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In conclusion, school searches shouldn't be done because teachers are not responsible for what students bear, juvenile students have 4th amendment rights, and searching students could end up in humiliation. These reasons show why schools should not be searching students or their belongings.
Even if a lot of cases have happened over time, teachers and staff should not be held responsible for this. It is the parents responsibility to handle what their children bear from home. Teachers should be guiding students and helping them, not providing evidence on troublemakers. Or, police could be handling searches with metal detectors instead. Schools should not be indulging in students or their belongings.
The school may search through lockers but not through personal belongings inside the lockers. Lockers are not personal property of the students, so searches through lockers could be done. But, searches through belongings which are private or personal inside lockers cannot be done.
Savana Redding was a 13-year-old student. A male student reported that another girl, Marissa Glines, had given him a prescription-strength ibuprofen pill. A search of Marissa’s day planner and pockets revealed more of the pills and home weapons. Marissa then reported the day planner belonged to Savana, and that Savana had given her the pills. Savana was then searched – a search which included not only her backpack and pockets, but also inside her undergarments. She sued the school district for violating her rights. The strip search by school officials in this case was not legal. It was unreasonable considering the nature of the offense and the facts of the case.
Juvenile students have 4th Amendment rights. They have the right “to be secure in their persons, houses, papers and effects, against unreasonable searches and seizures”. This means that schools have limited authority to indulge in unreasonable searches. Clothes searches should be done under a reasonable manner. Warrant: searches can only be done under a warrant. It is usually illegal and immoderate perform a search without a warrant. Searches through clothes and belongings could rather be done with metal detectors or something like that by the police if necessary.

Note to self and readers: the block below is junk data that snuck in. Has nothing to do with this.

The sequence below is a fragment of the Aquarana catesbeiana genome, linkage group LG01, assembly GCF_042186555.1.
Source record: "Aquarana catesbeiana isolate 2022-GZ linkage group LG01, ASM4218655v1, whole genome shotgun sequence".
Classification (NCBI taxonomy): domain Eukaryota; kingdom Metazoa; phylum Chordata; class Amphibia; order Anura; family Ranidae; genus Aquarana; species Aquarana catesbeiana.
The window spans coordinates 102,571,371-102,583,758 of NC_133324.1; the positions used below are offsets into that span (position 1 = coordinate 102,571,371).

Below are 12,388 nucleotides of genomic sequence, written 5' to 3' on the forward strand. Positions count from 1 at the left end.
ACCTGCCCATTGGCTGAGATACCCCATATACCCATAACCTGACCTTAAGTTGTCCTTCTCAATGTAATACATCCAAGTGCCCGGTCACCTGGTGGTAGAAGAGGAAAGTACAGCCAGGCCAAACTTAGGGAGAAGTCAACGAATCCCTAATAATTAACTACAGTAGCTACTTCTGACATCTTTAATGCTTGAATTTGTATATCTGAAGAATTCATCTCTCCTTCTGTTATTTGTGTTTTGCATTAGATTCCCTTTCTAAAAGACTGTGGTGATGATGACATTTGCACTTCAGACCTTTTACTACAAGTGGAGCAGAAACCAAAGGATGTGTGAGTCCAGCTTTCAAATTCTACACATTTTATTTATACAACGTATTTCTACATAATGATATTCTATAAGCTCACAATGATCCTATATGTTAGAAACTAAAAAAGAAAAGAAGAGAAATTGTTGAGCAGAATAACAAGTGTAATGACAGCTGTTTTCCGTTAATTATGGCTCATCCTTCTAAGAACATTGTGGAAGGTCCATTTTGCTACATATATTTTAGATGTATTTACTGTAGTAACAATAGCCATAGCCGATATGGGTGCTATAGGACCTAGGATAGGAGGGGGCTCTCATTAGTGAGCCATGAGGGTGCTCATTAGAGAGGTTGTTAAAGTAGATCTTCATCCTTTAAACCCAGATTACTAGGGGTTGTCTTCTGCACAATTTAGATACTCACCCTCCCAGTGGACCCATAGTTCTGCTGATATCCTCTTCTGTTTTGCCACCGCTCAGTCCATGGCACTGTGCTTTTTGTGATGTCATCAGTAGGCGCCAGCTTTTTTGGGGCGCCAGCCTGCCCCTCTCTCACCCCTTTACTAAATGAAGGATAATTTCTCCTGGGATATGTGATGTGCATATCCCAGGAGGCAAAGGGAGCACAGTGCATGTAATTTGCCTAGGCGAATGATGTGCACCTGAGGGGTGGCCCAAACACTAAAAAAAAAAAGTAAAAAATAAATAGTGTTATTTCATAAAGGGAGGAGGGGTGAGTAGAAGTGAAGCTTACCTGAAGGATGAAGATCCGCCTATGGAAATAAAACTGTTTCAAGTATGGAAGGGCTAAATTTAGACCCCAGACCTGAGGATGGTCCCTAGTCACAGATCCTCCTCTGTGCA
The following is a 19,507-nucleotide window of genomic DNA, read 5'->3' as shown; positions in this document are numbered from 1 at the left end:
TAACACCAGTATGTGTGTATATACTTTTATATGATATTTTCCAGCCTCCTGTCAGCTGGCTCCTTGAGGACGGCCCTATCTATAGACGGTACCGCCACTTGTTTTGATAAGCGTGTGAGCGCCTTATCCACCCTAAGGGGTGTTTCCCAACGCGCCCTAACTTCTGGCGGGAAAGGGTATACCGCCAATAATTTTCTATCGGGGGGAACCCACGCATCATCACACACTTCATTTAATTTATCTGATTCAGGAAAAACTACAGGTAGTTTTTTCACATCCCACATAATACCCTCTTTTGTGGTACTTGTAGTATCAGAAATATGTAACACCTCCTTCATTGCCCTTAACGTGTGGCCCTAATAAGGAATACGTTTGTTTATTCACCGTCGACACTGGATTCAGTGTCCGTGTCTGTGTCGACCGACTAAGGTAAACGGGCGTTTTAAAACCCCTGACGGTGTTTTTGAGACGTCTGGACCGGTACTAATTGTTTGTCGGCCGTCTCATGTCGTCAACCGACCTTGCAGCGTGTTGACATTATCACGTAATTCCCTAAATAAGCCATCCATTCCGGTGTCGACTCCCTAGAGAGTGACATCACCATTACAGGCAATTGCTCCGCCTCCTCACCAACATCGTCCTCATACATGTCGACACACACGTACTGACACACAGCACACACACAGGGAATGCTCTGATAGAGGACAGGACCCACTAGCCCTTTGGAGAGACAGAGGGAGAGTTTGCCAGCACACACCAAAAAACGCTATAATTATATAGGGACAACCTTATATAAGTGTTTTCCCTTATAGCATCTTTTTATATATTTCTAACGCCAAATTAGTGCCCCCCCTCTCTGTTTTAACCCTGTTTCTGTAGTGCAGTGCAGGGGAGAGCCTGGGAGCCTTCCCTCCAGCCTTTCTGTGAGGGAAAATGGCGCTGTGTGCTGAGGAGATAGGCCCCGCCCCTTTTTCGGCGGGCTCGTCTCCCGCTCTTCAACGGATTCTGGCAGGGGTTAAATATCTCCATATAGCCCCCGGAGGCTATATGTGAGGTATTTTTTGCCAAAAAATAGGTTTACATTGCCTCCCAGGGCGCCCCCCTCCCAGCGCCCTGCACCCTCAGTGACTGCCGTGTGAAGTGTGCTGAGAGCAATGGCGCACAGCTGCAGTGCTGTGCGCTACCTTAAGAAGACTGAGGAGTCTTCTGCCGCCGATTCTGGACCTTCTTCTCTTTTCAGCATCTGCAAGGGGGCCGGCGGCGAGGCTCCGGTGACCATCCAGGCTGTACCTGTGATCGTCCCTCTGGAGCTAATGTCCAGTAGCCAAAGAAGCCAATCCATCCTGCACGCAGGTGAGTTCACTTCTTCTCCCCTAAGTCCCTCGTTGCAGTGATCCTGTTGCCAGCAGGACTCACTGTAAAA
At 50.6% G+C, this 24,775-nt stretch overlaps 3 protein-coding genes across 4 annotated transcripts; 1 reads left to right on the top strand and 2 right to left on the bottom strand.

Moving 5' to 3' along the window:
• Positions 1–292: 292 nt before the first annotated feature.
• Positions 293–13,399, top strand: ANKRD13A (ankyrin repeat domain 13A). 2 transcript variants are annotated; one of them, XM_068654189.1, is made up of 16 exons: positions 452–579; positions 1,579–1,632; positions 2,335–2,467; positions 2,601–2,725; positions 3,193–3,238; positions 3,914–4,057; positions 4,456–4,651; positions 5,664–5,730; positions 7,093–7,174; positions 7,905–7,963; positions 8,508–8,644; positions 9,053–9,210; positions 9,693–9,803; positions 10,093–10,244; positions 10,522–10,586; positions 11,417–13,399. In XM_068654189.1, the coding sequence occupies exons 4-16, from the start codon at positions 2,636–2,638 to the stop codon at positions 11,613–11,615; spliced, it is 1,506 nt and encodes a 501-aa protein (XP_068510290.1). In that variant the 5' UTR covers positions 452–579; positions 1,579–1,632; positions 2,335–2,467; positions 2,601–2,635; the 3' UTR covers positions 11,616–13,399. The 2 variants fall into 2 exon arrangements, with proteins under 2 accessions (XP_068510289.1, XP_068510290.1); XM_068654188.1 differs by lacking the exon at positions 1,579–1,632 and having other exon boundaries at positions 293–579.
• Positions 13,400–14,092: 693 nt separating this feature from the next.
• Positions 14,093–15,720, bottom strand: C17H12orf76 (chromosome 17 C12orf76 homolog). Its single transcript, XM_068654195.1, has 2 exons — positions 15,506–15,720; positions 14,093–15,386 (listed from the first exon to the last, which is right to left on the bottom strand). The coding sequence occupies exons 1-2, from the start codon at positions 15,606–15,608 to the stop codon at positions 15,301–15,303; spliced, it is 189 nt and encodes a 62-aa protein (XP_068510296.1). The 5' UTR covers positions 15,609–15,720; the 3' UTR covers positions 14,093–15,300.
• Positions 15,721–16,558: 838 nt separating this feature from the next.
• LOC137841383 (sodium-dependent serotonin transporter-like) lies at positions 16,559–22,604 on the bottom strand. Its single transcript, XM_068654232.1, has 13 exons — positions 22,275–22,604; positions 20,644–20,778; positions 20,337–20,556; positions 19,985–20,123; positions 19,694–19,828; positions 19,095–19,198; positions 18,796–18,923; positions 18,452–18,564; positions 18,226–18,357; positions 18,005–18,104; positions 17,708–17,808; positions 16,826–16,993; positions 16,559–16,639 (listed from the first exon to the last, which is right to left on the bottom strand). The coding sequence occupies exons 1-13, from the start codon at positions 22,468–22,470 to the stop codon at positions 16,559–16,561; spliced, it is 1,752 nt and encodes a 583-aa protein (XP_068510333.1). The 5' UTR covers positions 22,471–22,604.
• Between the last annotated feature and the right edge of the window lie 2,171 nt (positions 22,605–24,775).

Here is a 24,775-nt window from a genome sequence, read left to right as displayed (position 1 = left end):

Schools shouldn’t be allowed to search students and their belongings while they are in school. This is shouldn’t be allowed for several different reasons. Juvenile students have 4th Amendment rights. They have the right “to be secure in their persons, houses, papers and effects, against unreasonable searches and seizures”. This means that schools have limited authority to indulge in unreasonable searches. Also, school staff are not responsible for what students bear. Their parents should take responsibility of what students carry. Teachers shouldn’t be needing to create evident on specific troublemakers; instead, they should be teaching students. Parents should know what students carry with them. In addition, numerous students are extremely uncomfortable with people searching their clothes. Again, it violates their 4th amendment rights. Teachers shouldn’t be going through students belongings for certain reasons. Students may not feel comfortable because they have personal property they don’t want others to see. Also, backpacks shouldn’t be checked because they are personally bought by the student. It is their personal property which they own, unlike lockers. Searching students belongings may also result in humiliation because there could be medications which turn up, which could be embarrassing. The Universal Declaration of Human Rights makes sure against “arbitrary interference” with privacy. Teachers should not search a student unless there is an ethical reason to do so. Searches should not occur, but if they do, they should be proceeded with metal detectors, or something like that.
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